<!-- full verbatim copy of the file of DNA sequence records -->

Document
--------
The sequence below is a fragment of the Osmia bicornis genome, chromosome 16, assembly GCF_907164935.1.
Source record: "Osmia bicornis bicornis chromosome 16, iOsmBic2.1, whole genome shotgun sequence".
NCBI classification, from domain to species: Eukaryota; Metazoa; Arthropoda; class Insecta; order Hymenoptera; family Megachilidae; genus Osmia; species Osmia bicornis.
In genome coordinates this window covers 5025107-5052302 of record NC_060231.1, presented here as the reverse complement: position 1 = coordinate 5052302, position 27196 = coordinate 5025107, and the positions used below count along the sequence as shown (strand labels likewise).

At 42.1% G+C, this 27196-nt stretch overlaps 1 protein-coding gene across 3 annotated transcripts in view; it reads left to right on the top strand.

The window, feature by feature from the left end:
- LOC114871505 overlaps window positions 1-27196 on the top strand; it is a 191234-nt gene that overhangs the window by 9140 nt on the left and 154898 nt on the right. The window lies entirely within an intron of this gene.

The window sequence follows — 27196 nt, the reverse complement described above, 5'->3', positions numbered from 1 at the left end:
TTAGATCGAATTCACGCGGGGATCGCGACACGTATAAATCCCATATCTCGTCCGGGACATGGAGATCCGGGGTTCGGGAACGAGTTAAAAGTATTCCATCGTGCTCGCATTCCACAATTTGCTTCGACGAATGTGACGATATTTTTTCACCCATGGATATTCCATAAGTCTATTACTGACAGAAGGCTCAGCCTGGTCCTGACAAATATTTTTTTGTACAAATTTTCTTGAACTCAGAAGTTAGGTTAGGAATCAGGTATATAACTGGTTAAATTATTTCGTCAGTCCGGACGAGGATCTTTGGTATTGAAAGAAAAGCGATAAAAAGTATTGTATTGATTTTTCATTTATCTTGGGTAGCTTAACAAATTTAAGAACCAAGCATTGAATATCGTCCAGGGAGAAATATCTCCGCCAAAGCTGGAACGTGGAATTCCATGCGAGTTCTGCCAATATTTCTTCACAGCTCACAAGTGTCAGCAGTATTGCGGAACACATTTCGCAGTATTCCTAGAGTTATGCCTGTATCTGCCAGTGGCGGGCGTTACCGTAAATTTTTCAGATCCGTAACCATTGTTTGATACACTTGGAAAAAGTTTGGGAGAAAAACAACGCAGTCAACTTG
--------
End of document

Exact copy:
The sequence below is a fragment of the Osmia bicornis genome, chromosome 16, assembly GCF_907164935.1.
Source record: "Osmia bicornis bicornis chromosome 16, iOsmBic2.1, whole genome shotgun sequence".
NCBI classification, from domain to species: Eukaryota; Metazoa; Arthropoda; class Insecta; order Hymenoptera; family Megachilidae; genus Osmia; species Osmia bicornis.
In genome coordinates this window covers 5025107-5052302 of record NC_060231.1, presented here as the reverse complement: position 1 = coordinate 5052302, position 27196 = coordinate 5025107, and the positions used below count along the sequence as shown (strand labels likewise).

At 42.1% G+C, this 27196-nt stretch overlaps 1 protein-coding gene across 3 annotated transcripts in view; it reads left to right on the top strand.

The window, feature by feature from the left end:
- LOC114871505 overlaps window positions 1-27196 on the top strand; it is a 191234-nt gene that overhangs the window by 9140 nt on the left and 154898 nt on the right. The window lies entirely within an intron of this gene.

The window sequence follows — 27196 nt, the reverse complement described above, 5'->3', positions numbered from 1 at the left end:
TTAGATCGAATTCACGCGGGGATCGCGACACGTATAAATCCCATATCTCGTCCGGGACATGGAGATCCGGGGTTCGGGAACGAGTTAAAAGTATTCCATCGTGCTCGCATTCCACAATTTGCTTCGACGAATGTGACGATATTTTTTCACCCATGGATATTCCATAAGTCTATTACTGACAGAAGGCTCAGCCTGGTCCTGACAAATATTTTTTTGTACAAATTTTCTTGAACTCAGAAGTTAGGTTAGGAATCAGGTATATAACTGGTTAAATTATTTCGTCAGTCCGGACGAGGATCTTTGGTATTGAAAGAAAAGCGATAAAAAGTATTGTATTGATTTTTCATTTATCTTGGGTAGCTTAACAAATTTAAGAACCAAGCATTGAATATCGTCCAGGGAGAAATATCTCCGCCAAAGCTGGAACGTGGAATTCCATGCGAGTTCTGCCAATATTTCTTCACAGCTCACAAGTGTCAGCAGTATTGCGGAACACATTTCGCAGTATTCCTAGAGTTATGCCTGTATCTGCCAGTGGCGGGCGTTACCGTAAATTTTTCAGATCCGTAACCATTGTTTGATACACTTGGAAAAAGTTTGGGAGAAAAACAACGCAGTCAACTTG